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skatingfan5
02-03-2012, 10:15 PM
I've heard it regularly in IL, WI, and MN. http://www.law.wisc.edu/blogs/wisblawg/2007/12/origins_of_the_bubbler.html

Maybe it's just an upper Midwest thingMaybe. I've lived in Illinois for several decades (including northern Illinois during my high school years) and have never heard the term "bubbler" used. "Drinking fountain" seems to be the most common usage here in central Illinois (which differentiates it from the coin-tossing type of water fountain).

I've heard of traffic circles being called "rotaries" -- not sure exactly where, though, but not here. :lol:

BlueRidge
02-03-2012, 10:16 PM
I've never heard anyone say "bubbler," including friends in MN (I have quite a few from there) and Illinois (not as many, but still). The only person I know in Wisconsin in Veronika and I don't know what she says. Maybe she'll show up and tell us.

But if you said "bubbler" here, no one would have a clue what you meant. FSU is only place I have seen that term for what I call a drinking fountain or water fountain. When I say I have never heard anyone say "bubbler," I mean that I literally have never heard that term used--no students, no transplants, no locals when I have traveled.

I've always kind of looked forward to hearing it, because it sounds rather cheerful, but no.

I haven't heard anyone say bubbler in more than 40 years. My mother, my aunt and my grandmother used it because they were from Boston. I learned to say drinking fountain so as to not have people look at me like I was speaking gibberish.

agalisgv
02-03-2012, 10:27 PM
Leave it to wiki to explain the origins and usage of bubbler :D:
The Bubbler' was developed in 1889 by the then-small Kohler Water Works (now Kohler Company) in Kohler, Wisconsin, which was already well-known for its faucet production. While Harlan Huckleby is credited with the actual design, it was Kohler who patented it and trademarked the name. The original Bubbler shot water one inch straight into the air, creating a bubbling texture, and the excess water ran back down over the sides of the nozzle. It was several years later before the Bubbler adopted the arc projection, which may have allowed the drinker to partake more easily, or was perceived to be more sanitary.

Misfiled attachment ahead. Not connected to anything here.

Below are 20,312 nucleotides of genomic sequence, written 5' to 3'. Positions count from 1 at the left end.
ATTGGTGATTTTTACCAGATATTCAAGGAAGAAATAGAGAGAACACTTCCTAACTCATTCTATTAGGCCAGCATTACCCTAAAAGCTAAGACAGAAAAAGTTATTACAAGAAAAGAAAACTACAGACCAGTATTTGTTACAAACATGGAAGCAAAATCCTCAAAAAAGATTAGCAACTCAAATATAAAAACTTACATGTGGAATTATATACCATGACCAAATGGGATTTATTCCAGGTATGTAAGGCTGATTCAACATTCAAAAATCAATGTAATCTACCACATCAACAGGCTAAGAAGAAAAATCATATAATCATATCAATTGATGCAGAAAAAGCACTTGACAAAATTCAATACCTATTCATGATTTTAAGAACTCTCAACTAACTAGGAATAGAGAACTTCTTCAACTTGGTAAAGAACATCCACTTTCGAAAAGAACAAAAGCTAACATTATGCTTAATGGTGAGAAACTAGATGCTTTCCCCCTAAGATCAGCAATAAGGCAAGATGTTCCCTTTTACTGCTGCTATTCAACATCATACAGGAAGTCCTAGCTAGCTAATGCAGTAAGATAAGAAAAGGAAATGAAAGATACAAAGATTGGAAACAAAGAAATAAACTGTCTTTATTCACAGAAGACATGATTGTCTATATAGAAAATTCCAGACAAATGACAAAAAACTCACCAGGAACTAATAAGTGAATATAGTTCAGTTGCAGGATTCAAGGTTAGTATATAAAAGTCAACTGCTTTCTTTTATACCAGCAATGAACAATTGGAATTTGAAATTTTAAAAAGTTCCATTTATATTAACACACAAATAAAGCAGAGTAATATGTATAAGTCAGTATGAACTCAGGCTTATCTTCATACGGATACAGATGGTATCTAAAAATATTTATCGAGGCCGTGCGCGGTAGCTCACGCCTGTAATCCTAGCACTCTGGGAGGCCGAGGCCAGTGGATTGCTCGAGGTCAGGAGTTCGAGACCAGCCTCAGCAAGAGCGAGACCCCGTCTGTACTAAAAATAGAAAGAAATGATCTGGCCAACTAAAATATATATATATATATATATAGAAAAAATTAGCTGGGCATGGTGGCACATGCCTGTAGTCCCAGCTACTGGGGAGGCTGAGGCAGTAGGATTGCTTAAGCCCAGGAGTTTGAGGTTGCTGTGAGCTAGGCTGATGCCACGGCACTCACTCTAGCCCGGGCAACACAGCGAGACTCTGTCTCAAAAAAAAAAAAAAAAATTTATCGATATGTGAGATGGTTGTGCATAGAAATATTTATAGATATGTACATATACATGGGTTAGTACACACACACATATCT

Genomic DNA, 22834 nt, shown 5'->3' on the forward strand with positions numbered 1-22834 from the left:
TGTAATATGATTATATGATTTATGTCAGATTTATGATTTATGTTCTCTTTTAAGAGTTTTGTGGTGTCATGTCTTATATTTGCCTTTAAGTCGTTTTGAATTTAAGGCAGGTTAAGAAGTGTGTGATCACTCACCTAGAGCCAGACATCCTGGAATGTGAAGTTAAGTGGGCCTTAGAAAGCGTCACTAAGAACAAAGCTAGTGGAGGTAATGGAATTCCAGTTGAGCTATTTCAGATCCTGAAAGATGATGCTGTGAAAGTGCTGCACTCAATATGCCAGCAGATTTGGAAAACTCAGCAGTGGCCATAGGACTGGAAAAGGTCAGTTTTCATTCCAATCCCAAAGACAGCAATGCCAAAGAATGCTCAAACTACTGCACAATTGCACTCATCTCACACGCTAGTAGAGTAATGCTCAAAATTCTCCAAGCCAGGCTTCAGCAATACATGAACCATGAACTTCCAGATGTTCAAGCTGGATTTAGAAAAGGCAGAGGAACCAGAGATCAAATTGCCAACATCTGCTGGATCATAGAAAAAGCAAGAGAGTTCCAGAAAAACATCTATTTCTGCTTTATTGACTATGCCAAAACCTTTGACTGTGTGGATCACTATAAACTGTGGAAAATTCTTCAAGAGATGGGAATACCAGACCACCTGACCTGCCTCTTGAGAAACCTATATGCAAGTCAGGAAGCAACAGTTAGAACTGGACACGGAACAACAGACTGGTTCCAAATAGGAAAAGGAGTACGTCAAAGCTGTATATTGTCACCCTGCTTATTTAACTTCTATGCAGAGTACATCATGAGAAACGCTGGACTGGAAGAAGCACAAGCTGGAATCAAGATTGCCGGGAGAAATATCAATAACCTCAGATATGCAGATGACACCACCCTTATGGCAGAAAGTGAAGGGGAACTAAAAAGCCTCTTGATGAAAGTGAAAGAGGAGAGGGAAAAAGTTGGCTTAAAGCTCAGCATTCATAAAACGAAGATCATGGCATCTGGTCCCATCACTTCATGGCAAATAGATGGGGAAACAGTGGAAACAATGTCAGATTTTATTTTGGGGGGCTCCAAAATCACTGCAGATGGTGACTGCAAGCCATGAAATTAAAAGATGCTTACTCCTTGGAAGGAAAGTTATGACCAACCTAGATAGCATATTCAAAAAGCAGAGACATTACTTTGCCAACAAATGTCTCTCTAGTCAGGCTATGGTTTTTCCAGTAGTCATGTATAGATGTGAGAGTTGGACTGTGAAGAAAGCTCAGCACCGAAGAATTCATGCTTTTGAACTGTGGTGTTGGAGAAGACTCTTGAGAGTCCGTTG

Current usage of term

"Bubbler" is still used as a generic term in several regional dialects of the United States, originating in eastern Wisconsin and remaining well-known throughout the state. The term is widely used in NSW Australia. Oregon is also known to be quite familiar with the term, specifically in the Portland region where in the late 1800s Simon Benson installed 20 fountains, which are now known in the Portland area as "Benson Bubblers". It is also commonly used in New England, especially in the state of Rhode Island and in the cities of Worcester, MA and Lowell, MA. Despite its widespread usage in the aforementioned areas, the term "water fountain" is much more commonly used than "bubbler" throughout the remainder of North America.

Nan
02-03-2012, 10:34 PM
And, of course we have jug handles. People from other areas don't like them, but I think they are much safer than making a left turn across a wide highway.


I think this is what I grew up calling a "Michigan left."

Rob
02-03-2012, 10:39 PM
I have never heard bubbler before.

BigB08822
02-03-2012, 10:44 PM
I have never heard of bubbler in my life. For the record, people don't ONLY use the word lovely to describe something they don't like. It just depends whether they are in a sarcastic mood or not. Lovely is usually used in the way you would think, to describe something nice and pleasing.

BigB08822
02-03-2012, 10:47 PM
Never heard of a bubbler before. Sounds like something I'd hear at a gay club.

Philadelphians like to say "do you know what I mean" at the end of every sentence. It's morphed into the word "jhadanawwhutimean?"

:lol: at the gay club comment.